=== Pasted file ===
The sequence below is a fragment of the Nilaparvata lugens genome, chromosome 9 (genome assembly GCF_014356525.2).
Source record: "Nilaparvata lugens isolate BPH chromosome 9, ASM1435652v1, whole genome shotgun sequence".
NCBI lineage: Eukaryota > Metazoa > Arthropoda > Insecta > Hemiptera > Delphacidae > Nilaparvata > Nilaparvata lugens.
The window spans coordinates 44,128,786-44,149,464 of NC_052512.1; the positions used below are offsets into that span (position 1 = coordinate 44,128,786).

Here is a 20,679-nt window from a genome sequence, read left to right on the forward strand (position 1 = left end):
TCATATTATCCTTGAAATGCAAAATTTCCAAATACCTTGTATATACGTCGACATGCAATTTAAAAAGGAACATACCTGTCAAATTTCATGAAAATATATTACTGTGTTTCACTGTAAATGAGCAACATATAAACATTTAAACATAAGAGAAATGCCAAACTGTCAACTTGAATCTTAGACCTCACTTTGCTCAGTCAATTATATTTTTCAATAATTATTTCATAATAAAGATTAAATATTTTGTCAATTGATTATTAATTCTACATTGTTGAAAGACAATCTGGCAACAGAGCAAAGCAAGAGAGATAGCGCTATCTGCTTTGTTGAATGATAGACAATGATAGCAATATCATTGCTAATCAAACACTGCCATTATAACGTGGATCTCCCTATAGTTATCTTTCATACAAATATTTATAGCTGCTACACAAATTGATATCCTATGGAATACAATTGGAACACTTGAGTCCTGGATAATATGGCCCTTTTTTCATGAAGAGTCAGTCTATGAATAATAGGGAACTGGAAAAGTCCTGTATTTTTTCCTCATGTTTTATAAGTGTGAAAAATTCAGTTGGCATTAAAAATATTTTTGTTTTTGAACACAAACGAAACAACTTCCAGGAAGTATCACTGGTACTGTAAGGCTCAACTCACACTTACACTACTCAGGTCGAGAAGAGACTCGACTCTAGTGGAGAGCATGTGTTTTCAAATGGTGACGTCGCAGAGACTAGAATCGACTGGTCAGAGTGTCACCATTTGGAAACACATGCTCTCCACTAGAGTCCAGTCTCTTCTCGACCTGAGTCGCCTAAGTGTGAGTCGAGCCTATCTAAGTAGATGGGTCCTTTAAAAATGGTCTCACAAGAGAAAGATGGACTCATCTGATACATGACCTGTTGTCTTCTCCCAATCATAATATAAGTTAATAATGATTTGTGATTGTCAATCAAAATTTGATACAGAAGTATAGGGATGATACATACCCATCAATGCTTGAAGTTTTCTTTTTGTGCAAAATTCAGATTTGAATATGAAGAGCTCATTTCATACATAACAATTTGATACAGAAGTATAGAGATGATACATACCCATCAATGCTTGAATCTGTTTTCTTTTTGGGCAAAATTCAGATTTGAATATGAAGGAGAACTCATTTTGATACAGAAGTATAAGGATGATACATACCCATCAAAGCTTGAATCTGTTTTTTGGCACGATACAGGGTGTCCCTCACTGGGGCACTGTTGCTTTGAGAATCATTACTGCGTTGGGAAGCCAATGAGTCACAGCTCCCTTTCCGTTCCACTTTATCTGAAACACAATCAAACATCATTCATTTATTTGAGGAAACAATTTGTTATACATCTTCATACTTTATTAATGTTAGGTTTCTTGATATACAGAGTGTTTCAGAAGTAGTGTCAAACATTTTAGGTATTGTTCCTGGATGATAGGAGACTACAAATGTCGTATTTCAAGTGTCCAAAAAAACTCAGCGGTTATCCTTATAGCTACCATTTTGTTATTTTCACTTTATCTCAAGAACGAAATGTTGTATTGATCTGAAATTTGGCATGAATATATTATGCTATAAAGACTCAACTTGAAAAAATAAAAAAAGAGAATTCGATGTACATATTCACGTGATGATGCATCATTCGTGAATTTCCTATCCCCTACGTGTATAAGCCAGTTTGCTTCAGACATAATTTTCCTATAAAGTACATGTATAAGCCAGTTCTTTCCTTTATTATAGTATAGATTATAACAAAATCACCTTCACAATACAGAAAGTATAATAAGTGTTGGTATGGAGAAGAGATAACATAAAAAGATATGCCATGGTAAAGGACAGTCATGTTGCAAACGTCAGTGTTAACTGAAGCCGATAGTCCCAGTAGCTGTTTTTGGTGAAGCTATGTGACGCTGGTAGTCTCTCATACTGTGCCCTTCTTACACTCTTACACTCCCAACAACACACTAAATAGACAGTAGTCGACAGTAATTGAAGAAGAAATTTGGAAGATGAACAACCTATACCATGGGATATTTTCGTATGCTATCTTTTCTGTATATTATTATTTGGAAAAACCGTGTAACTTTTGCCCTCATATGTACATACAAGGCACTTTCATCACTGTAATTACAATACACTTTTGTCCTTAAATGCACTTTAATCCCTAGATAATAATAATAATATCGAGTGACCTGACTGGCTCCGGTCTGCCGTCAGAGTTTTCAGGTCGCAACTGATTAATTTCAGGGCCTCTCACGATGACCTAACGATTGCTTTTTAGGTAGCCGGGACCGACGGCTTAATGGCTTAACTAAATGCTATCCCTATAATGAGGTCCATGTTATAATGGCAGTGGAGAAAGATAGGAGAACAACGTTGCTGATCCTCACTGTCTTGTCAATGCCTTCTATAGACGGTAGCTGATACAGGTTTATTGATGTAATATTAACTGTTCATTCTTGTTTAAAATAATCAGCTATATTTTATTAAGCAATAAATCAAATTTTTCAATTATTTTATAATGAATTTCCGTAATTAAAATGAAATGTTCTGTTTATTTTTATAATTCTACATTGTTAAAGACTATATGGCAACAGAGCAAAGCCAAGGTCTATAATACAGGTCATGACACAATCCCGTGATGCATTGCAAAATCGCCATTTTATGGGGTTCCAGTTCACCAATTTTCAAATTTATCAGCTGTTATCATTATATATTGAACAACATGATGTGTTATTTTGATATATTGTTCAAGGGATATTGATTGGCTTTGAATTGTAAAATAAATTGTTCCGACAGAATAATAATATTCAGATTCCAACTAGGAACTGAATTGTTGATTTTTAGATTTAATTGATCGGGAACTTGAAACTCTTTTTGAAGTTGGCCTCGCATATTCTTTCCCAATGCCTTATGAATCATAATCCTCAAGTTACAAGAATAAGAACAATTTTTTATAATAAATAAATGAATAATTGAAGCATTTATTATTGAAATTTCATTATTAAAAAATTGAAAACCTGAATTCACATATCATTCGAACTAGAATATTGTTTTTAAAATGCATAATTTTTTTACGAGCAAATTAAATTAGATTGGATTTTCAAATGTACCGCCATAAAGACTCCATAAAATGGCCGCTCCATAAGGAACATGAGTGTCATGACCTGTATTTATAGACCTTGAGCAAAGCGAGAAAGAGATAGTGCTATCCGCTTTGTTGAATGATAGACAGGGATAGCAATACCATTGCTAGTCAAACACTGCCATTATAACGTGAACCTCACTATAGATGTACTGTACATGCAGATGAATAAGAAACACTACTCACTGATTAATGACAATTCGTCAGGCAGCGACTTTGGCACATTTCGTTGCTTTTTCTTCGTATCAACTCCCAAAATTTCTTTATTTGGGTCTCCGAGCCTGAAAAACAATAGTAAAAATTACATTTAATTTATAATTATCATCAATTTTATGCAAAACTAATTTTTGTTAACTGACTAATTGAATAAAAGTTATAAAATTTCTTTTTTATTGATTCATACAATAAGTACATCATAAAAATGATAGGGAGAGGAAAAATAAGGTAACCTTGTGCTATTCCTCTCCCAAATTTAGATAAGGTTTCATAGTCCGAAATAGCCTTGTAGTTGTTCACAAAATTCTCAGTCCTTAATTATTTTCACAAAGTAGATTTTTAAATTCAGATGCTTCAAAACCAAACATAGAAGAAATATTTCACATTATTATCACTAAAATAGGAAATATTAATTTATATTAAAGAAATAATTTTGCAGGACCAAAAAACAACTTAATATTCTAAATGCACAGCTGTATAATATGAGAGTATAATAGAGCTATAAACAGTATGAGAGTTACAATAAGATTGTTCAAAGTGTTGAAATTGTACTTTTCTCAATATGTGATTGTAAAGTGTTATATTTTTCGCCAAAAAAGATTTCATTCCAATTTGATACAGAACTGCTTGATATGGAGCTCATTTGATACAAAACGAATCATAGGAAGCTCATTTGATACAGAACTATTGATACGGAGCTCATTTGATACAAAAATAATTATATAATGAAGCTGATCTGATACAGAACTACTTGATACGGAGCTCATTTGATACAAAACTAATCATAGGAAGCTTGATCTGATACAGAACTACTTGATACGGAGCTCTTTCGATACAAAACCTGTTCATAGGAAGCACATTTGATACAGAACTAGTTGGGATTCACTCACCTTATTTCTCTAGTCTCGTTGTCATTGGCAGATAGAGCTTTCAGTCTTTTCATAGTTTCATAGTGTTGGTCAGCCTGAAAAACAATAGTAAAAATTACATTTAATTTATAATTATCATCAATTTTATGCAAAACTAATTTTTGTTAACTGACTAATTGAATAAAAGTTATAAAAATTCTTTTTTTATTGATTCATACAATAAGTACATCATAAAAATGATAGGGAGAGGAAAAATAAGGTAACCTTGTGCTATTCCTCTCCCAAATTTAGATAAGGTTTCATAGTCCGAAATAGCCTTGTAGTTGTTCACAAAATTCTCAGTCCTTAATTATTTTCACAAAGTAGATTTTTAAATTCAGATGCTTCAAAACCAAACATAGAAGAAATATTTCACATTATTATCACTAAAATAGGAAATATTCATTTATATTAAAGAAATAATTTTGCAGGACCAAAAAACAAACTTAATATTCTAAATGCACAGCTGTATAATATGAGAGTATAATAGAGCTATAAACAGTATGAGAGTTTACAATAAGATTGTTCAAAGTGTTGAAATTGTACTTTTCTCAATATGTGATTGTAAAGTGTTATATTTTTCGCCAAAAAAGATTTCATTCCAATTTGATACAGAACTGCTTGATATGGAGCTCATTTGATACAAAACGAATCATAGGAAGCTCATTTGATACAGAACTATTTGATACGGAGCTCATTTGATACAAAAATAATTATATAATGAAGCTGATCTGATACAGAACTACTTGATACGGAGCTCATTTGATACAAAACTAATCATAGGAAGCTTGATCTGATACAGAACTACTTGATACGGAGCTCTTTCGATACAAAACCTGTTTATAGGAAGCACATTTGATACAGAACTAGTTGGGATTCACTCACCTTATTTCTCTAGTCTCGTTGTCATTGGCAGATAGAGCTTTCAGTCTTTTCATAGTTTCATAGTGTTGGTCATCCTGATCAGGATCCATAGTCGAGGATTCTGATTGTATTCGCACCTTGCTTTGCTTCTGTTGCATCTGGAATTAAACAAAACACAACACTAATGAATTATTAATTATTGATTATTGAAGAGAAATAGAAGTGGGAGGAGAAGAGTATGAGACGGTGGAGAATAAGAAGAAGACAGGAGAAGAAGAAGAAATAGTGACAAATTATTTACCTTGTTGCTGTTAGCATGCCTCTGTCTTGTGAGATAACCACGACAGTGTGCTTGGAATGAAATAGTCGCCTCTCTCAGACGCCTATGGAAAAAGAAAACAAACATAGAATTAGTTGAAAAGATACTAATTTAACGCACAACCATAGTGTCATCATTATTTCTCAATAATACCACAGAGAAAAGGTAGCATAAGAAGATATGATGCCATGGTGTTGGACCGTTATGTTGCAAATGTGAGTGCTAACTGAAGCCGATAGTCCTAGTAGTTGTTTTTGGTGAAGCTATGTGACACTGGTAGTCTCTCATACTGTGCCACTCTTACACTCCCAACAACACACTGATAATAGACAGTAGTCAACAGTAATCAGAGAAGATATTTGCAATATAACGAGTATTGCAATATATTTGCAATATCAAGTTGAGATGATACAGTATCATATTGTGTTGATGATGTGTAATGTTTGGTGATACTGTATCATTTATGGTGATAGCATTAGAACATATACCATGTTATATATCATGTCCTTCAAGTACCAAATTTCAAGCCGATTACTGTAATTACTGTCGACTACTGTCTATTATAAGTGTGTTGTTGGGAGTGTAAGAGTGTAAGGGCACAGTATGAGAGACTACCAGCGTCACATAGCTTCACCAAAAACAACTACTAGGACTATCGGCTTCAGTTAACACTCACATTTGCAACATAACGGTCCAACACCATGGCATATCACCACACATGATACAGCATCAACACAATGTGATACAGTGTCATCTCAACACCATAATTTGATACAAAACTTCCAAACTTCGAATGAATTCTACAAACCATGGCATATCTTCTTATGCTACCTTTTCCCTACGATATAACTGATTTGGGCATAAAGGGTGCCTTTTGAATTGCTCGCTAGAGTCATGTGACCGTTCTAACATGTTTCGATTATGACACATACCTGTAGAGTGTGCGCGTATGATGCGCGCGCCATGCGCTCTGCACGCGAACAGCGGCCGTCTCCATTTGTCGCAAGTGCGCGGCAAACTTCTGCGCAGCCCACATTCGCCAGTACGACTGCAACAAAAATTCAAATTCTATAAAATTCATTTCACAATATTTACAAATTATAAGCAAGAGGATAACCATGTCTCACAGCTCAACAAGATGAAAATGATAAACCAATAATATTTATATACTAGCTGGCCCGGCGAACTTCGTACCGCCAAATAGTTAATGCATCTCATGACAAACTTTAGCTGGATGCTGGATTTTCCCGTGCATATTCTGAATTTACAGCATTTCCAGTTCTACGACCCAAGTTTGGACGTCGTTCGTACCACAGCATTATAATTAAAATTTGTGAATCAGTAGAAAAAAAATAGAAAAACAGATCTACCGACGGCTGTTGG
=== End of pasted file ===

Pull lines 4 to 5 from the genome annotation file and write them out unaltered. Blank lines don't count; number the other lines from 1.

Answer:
The window spans coordinates 44,128,786-44,149,464 of NC_052512.1; the positions used below are offsets into that span (position 1 = coordinate 44,128,786).

Here is a 20,679-nt window from a genome sequence, read left to right on the forward strand (position 1 = left end):